Of chief complaint to the Saudis is that bin Hammam had continued to pay the salaries of civil servants and soldiers who may be Houthis. That bin Hammam was also continuing to pay the salaries of civil servants aligned with Hadi has been shunt from view.
What is indisputable is that bin Hammam is a neutral actor attempting to make the best of a bad situation. The central bank in Sana’a was the institution capable of paying salaries across the country and preventing the rise of famine.
In September, Hadi bin Hammam and ordered that the central bank be moved to Aden, where his puppet government resides. Bin Hammam had begged that Hadi hire a Big 4 audit firm to review the practices of the Central Bank–in particular, any wavering on neutrality–before attempting to move the bank to Aden. Hadi and the Saudis demurred. The Aden bank is incapable of getting food into Yemen, which has resulted in the end of wheat shipments–a disaster of Biblical proportions, inflicted on Yemen’s most vulnerable civilians, in particular 2.2 million children.
Despite the desperate pleas of bin Hammam, the IMF, Wall Street and the Treasury Department appear to have recognized the Aden bank as the sole monetary authority in the nation, making the Saudi-Hadi gambit 100% successful so far. More ordinary concerns, like the starvation of 7 million people, have not risen to the level of concern for Masters of the Universe. John Kerry has emphasized a defunct “peace process” which include the preconditions of the Houthis leaving Sana’a and giving up all of their heavy weaponry (lambs to the slaughter, etc. etc.) while letting the fact that a child dies every ten minutes in Yemen due to this vile blockade go unmentioned.
Were the IMF or the Treasury Department to declare the Sana’a bank a legitimate monetary authority, it is likely that food shipments could begin immediately. The Aden bank has nowhere near the level of technical expertise (nearly all of the civil servants appear to have remained in Sana’a) needed to be able to bring food in–nor is it clear that the leaders of the Aden bank would like to. The Saudi military has suffered setback after setback on the battlefield, and mass starvation is the response by Riyadh to this string of defeats–starve ‘em out.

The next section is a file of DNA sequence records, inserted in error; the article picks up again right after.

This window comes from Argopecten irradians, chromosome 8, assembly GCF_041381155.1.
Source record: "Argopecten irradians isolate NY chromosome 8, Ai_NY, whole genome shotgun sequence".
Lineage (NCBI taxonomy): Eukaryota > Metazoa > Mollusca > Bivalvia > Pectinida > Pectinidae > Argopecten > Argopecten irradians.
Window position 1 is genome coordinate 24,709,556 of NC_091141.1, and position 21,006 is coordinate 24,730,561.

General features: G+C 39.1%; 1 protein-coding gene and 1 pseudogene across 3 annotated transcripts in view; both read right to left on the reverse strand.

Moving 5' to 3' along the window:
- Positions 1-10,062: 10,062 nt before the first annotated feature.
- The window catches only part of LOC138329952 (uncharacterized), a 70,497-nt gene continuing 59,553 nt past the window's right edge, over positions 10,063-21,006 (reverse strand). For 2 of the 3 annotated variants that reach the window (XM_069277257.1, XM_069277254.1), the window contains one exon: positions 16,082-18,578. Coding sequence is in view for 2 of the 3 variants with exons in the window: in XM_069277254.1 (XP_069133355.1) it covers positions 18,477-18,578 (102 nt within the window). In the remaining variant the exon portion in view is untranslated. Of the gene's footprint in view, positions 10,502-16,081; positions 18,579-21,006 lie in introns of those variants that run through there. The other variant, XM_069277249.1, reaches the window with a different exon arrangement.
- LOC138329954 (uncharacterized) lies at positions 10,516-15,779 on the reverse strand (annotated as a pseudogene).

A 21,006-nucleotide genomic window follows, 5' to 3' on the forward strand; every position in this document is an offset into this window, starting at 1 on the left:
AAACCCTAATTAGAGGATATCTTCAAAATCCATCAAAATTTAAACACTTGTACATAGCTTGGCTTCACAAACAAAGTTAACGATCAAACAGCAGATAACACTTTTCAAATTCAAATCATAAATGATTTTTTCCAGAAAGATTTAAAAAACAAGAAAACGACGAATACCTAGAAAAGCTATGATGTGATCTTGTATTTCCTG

On December 16 Reuters an astounding article detailing the distressing circumstances behind the cancellation of wheat shipments. One of the largest food importers, the Fahem Group, sent a letter to both the Sanaa and Aden banks saying that they could not process their transactions in United States dollars. Further detail was not provided, but the two banks were advised that this was a serious problem that needed to be addressed.
The December import cancellation is not the first time that Yemen’s ability to import food had been financially (rather than directly via Saudi naval blockade) hampered. , the bin Hammam-led Central Bank of Yemen was cut off from access to $260 million in foreign currency–stored in Yemen rather than abroad–because international financial institutions were refusing to cooperate with it. This means that the currency must travel by plane to be deposited in a foreign financial institution–at great expense to an impoverished nation. It is unclear–but highly, highly unlikely–that the bank has been able to deposit these funds successfully in the succeeding months.